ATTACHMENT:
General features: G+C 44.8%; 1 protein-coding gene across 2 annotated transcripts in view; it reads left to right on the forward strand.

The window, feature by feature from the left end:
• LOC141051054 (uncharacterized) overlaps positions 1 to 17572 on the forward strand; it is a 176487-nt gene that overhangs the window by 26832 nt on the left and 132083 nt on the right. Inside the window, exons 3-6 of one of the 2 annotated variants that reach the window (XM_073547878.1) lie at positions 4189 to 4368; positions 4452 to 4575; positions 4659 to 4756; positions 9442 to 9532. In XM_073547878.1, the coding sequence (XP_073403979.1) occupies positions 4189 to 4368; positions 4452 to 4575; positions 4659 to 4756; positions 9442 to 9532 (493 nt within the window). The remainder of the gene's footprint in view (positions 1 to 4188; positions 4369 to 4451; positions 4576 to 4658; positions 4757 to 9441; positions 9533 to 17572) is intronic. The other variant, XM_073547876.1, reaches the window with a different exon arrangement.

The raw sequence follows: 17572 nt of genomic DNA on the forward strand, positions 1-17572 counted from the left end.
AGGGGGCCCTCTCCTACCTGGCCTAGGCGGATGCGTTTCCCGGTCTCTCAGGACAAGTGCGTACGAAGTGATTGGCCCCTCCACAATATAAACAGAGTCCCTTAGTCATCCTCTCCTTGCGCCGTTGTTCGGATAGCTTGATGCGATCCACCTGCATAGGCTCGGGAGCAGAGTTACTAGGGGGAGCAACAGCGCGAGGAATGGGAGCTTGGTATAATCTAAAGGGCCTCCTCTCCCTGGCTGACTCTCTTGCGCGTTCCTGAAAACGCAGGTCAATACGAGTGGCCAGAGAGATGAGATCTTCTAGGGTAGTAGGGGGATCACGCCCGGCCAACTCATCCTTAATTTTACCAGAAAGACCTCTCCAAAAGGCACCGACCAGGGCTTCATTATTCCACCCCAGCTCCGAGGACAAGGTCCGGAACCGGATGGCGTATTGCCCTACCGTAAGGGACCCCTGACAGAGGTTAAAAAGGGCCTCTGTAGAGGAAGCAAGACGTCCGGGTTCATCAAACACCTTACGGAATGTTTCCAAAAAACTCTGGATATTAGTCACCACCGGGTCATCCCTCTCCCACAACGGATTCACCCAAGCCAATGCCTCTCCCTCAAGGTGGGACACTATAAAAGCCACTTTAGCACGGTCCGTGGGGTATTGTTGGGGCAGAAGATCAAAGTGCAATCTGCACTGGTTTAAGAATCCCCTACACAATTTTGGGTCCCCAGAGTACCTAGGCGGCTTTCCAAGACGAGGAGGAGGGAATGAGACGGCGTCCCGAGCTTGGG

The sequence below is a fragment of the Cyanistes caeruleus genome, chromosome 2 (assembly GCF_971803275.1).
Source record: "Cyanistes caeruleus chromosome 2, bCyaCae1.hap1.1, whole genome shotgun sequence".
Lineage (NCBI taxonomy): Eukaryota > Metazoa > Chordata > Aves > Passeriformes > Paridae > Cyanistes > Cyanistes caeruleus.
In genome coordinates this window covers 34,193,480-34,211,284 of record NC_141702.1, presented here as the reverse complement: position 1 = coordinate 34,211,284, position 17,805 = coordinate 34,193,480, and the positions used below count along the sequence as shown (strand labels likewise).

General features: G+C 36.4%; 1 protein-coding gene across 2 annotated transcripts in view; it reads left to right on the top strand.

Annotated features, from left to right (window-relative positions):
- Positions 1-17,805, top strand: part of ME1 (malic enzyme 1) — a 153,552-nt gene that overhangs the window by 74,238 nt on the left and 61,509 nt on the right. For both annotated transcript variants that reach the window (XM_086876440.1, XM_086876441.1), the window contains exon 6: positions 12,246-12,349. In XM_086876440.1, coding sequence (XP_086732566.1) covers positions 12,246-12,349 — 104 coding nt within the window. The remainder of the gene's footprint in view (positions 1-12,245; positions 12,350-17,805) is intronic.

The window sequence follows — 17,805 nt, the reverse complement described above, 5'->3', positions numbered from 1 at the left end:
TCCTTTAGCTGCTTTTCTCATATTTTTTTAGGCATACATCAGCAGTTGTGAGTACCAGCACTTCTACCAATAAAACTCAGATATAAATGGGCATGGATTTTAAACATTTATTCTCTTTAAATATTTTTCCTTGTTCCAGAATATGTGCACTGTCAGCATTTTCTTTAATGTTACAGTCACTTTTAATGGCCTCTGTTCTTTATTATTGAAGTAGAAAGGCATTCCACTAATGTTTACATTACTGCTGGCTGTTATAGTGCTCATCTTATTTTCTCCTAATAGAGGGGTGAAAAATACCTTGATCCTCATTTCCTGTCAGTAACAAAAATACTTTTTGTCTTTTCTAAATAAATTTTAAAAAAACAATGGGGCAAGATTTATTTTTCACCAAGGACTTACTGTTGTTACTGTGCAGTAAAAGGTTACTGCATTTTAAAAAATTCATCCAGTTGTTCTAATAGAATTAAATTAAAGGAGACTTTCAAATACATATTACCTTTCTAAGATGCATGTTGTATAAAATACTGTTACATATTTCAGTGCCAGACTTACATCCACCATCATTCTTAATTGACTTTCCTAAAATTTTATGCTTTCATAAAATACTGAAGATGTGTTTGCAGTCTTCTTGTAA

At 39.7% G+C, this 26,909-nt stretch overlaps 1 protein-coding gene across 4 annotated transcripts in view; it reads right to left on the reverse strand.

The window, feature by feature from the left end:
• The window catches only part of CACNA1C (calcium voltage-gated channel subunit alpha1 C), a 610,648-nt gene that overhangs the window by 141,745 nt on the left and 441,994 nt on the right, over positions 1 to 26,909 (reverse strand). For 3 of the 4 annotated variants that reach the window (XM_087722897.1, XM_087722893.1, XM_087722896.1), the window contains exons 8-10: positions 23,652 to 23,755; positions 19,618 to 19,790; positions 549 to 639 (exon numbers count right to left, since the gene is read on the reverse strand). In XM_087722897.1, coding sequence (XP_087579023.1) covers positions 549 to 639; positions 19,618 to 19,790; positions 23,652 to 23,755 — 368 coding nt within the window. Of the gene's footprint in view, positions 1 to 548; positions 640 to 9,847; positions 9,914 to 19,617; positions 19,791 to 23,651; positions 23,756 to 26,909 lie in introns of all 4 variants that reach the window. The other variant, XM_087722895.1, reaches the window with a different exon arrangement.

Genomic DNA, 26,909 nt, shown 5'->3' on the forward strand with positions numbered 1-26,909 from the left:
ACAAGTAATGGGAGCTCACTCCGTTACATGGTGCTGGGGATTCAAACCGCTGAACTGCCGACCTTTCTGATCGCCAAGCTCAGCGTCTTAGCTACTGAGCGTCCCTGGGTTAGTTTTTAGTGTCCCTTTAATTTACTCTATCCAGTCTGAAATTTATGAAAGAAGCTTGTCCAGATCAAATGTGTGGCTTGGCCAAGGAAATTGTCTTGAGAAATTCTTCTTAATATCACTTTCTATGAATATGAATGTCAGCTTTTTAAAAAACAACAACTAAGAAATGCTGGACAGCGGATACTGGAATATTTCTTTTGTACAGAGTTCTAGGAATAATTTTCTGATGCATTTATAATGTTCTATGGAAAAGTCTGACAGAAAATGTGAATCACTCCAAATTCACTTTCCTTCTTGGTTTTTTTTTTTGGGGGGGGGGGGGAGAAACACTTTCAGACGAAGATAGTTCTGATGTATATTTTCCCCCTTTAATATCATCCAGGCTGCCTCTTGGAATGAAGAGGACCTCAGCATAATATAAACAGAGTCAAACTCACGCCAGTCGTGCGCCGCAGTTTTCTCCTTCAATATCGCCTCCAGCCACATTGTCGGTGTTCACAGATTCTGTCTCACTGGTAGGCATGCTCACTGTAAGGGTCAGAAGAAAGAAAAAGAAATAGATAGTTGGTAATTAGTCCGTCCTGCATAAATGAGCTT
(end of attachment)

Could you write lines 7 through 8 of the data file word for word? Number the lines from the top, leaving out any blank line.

Source record: "Cyanistes caeruleus chromosome 2, bCyaCae1.hap1.1, whole genome shotgun sequence".
Lineage (NCBI taxonomy): Eukaryota > Metazoa > Chordata > Aves > Passeriformes > Paridae > Cyanistes > Cyanistes caeruleus.